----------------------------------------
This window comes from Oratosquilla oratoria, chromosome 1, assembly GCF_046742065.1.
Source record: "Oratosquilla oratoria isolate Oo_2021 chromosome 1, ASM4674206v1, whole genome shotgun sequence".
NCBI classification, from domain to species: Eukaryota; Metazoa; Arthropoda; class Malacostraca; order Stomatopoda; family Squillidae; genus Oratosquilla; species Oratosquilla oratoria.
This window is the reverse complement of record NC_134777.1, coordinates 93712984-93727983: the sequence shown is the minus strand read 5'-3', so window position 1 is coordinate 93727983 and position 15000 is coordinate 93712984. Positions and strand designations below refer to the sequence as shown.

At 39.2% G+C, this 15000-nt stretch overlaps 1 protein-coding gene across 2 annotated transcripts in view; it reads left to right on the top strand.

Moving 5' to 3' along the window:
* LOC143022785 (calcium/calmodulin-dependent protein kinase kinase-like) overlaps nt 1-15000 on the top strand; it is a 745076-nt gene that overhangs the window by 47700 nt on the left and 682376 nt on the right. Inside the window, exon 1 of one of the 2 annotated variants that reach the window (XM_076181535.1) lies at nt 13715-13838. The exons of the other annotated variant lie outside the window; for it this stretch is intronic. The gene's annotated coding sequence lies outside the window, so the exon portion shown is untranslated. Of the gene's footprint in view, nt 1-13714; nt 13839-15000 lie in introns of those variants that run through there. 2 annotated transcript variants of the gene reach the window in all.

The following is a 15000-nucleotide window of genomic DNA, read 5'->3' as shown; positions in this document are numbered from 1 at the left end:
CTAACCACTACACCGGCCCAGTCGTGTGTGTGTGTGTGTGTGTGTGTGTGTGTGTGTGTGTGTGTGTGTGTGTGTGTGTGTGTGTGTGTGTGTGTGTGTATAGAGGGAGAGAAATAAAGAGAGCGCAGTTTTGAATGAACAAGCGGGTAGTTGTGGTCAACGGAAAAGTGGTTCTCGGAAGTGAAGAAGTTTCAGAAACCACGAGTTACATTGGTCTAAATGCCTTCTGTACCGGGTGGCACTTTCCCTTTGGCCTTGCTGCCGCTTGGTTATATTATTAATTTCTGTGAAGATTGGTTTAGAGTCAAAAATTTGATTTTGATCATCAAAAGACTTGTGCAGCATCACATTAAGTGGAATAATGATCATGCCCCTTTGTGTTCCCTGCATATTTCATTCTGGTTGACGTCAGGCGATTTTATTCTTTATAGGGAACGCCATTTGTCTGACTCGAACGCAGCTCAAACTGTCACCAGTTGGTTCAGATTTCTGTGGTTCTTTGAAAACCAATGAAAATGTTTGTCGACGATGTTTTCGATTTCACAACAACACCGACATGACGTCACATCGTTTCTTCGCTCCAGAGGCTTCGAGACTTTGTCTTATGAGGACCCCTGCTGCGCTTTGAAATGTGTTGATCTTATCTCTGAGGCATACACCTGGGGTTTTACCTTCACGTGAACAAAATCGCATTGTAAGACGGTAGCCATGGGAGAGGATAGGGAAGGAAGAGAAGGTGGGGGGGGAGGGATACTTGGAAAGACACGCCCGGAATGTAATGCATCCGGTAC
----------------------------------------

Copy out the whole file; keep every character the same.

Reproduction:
This window comes from Oratosquilla oratoria, chromosome 1, assembly GCF_046742065.1.
Source record: "Oratosquilla oratoria isolate Oo_2021 chromosome 1, ASM4674206v1, whole genome shotgun sequence".
NCBI classification, from domain to species: Eukaryota; Metazoa; Arthropoda; class Malacostraca; order Stomatopoda; family Squillidae; genus Oratosquilla; species Oratosquilla oratoria.
This window is the reverse complement of record NC_134777.1, coordinates 93712984-93727983: the sequence shown is the minus strand read 5'-3', so window position 1 is coordinate 93727983 and position 15000 is coordinate 93712984. Positions and strand designations below refer to the sequence as shown.

At 39.2% G+C, this 15000-nt stretch overlaps 1 protein-coding gene across 2 annotated transcripts in view; it reads left to right on the top strand.

Moving 5' to 3' along the window:
* LOC143022785 (calcium/calmodulin-dependent protein kinase kinase-like) overlaps nt 1-15000 on the top strand; it is a 745076-nt gene that overhangs the window by 47700 nt on the left and 682376 nt on the right. Inside the window, exon 1 of one of the 2 annotated variants that reach the window (XM_076181535.1) lies at nt 13715-13838. The exons of the other annotated variant lie outside the window; for it this stretch is intronic. The gene's annotated coding sequence lies outside the window, so the exon portion shown is untranslated. Of the gene's footprint in view, nt 1-13714; nt 13839-15000 lie in introns of those variants that run through there. 2 annotated transcript variants of the gene reach the window in all.

The following is a 15000-nucleotide window of genomic DNA, read 5'->3' as shown; positions in this document are numbered from 1 at the left end:
CTAACCACTACACCGGCCCAGTCGTGTGTGTGTGTGTGTGTGTGTGTGTGTGTGTGTGTGTGTGTGTGTGTGTGTGTGTGTGTGTGTGTGTGTGTGTGTATAGAGGGAGAGAAATAAAGAGAGCGCAGTTTTGAATGAACAAGCGGGTAGTTGTGGTCAACGGAAAAGTGGTTCTCGGAAGTGAAGAAGTTTCAGAAACCACGAGTTACATTGGTCTAAATGCCTTCTGTACCGGGTGGCACTTTCCCTTTGGCCTTGCTGCCGCTTGGTTATATTATTAATTTCTGTGAAGATTGGTTTAGAGTCAAAAATTTGATTTTGATCATCAAAAGACTTGTGCAGCATCACATTAAGTGGAATAATGATCATGCCCCTTTGTGTTCCCTGCATATTTCATTCTGGTTGACGTCAGGCGATTTTATTCTTTATAGGGAACGCCATTTGTCTGACTCGAACGCAGCTCAAACTGTCACCAGTTGGTTCAGATTTCTGTGGTTCTTTGAAAACCAATGAAAATGTTTGTCGACGATGTTTTCGATTTCACAACAACACCGACATGACGTCACATCGTTTCTTCGCTCCAGAGGCTTCGAGACTTTGTCTTATGAGGACCCCTGCTGCGCTTTGAAATGTGTTGATCTTATCTCTGAGGCATACACCTGGGGTTTTACCTTCACGTGAACAAAATCGCATTGTAAGACGGTAGCCATGGGAGAGGATAGGGAAGGAAGAGAAGGTGGGGGGGGAGGGATACTTGGAAAGACACGCCCGGAATGTAATGCATCCGGTAC